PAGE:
Friday, October 15, 2010

Mission Impossible 2010: Coffee, A Cell Phone, And A Sleeping Baby

The further along I travel on the path of parenthood the more I find parallels between parenting and teaching.  In a way, this is beneficial for me because I can fall back on my pedagogical training at certain points and, I would imagine, I will be able to utilize my parenting skills in future classrooms.  In both professions (if you will) you are entrusted with the lives and minds of youngsters and it is your task not only to instill their porous, receptive brains with knowledge but also to shape their very persons; every thing that you say and do around them has an impact, positive or negative.  Teachers and parents both want the best for their children and often lose sleep thinking of ways to ensure that said youngsters are receiving the best care and instruction that can be offered.  Both serve as instructors, disciplinarians, mentors, friends (if you're lucky enough to earn your kids' trust), and any other number of roles.

It's amazing when you consider the way the dynamics of the parent/child and teacher/student relationships change on a daily basis; some days, as the adult, you're off and just don't have it--other times it's the kids who are impish and who will test your patience and wits.  The funny thing, though, is that one day might not necessarily have an impact on the next.  If a child is bad one day, he or she might be punished, but (ideally) the parent will not hold the incident against him or her, nor will the child begrudge the parent (once the punishment has ended); the same goes for teachers.  I remember one day when I was doing my student teaching that my cooperating teacher was out and it was up to me to run the show.  I had been teaching for a few months by then and was comfortable as the sole instructor (a substitute was also present but did not participate in the lesson).  I had encountered this situation before and everything had gone smoothly.  This time, however, things were horrendously different.  I don't know if it was the fact that it was a rainy day, if there was something going on amongst the students overall, or if people were just in a general funk, but I found myself fighting with nearly all of my students.  Nothing I had prepared was going over well and the class was listless and paying me little attention.

I left the school that day feeling dejected--as if I had let my students down, somehow.  I dreaded going back the next day but I recalled some advice I had received from a veteran teacher earlier in the year.  He had told me not to worry about having an argument with a student or a bad day in the classroom--that we (as teachers) spend far more time worrying about it than the students do.  In fact, they wouldn't even remember it the next day.  Silently, I hoped that this would be the case and, sure enough, when I reentered the classroom the next day, the students were all back to their normal selves and everything went off without incident.

One of the challenges of being a parent or a teacher is the innate need always to be "on."  This means always having the perfect lesson, always engaging one's students, as well as always keeping one's children entertained and having the most amazing ideas for fun things to do.  What I learned as a teacher is that it's okay NOT to be on all the time--nor is it expected!  I'm not sure about parenting but I suppose we'll see as Timmy gets older.  I hate when he and I fail to get along (much like today--more on that) or when he seems bored and I'm unable to perk him up.  I suppose the latter is the worst, though, because he is still too young to speak, to tell me what he wants to do.  It takes some clairvoyance on my part to be able to decipher from his body language what's going on inside of his head and what he'd most like to do.  I'm finding that I'm becoming more attuned to him, though, and I'm building a checklist or dossier of sorts that I can fall back on when I'm not having success keeping him happy.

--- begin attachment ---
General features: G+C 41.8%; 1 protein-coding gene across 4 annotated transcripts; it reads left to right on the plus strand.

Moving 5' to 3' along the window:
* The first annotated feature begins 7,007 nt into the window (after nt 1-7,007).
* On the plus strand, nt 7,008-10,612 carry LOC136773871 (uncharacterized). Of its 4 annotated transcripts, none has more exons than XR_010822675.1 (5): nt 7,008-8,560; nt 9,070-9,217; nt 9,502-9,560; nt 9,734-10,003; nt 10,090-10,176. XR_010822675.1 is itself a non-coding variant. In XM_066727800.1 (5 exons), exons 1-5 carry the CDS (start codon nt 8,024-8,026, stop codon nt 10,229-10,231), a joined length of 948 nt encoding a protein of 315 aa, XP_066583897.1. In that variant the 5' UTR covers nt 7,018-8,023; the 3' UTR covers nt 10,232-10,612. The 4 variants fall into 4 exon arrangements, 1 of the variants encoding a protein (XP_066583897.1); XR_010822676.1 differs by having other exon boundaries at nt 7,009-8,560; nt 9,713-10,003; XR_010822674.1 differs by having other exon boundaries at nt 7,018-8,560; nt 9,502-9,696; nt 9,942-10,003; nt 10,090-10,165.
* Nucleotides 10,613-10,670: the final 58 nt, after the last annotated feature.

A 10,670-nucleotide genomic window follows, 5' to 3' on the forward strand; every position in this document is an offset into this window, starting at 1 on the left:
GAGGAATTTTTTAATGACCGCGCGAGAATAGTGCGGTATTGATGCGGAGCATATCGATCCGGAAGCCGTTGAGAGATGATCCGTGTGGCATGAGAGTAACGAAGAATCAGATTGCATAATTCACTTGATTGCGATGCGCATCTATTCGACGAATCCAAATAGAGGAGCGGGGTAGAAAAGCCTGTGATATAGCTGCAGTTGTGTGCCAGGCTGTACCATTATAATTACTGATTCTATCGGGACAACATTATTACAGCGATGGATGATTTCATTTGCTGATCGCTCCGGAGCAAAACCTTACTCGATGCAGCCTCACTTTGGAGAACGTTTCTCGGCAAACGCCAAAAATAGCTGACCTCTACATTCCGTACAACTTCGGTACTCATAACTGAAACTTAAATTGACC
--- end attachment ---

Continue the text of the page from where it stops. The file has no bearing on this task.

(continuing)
I know what you're thinking--what the hell does this have to do with Mission Impossible or the other things from the title?  Has he lost his mind?  Maybe he's just trying to snag us with a snazzy headline only to bore us to death with his droll musings on parenting parallels?

Stick with me: I'm just building up the suspense.

So yeah...parenting is like teaching...but children are also like puppies.  How's THAT for a parallel?  It's true though and it's also something I realized today.  I had been sitting at my computer typing up an email, reading things online, and listening to some music when I realized that it had grown awfully quiet behind me.  Timmy had been in his Exersaucer bouncing happily about, playing with his toys...but then the silence came.  I turned around, unsure of what I would find...only to see Timmy standing up in his Exersaucer staring at me with (you guessed it) puppy dog eyes.  He was just staring at me.  So I said, "Hey buddy!"  He lit up and started jumping up and down.  I asked him if he wanted me to pick him up.  He grinned his gummy little grin and jumped up and down some more.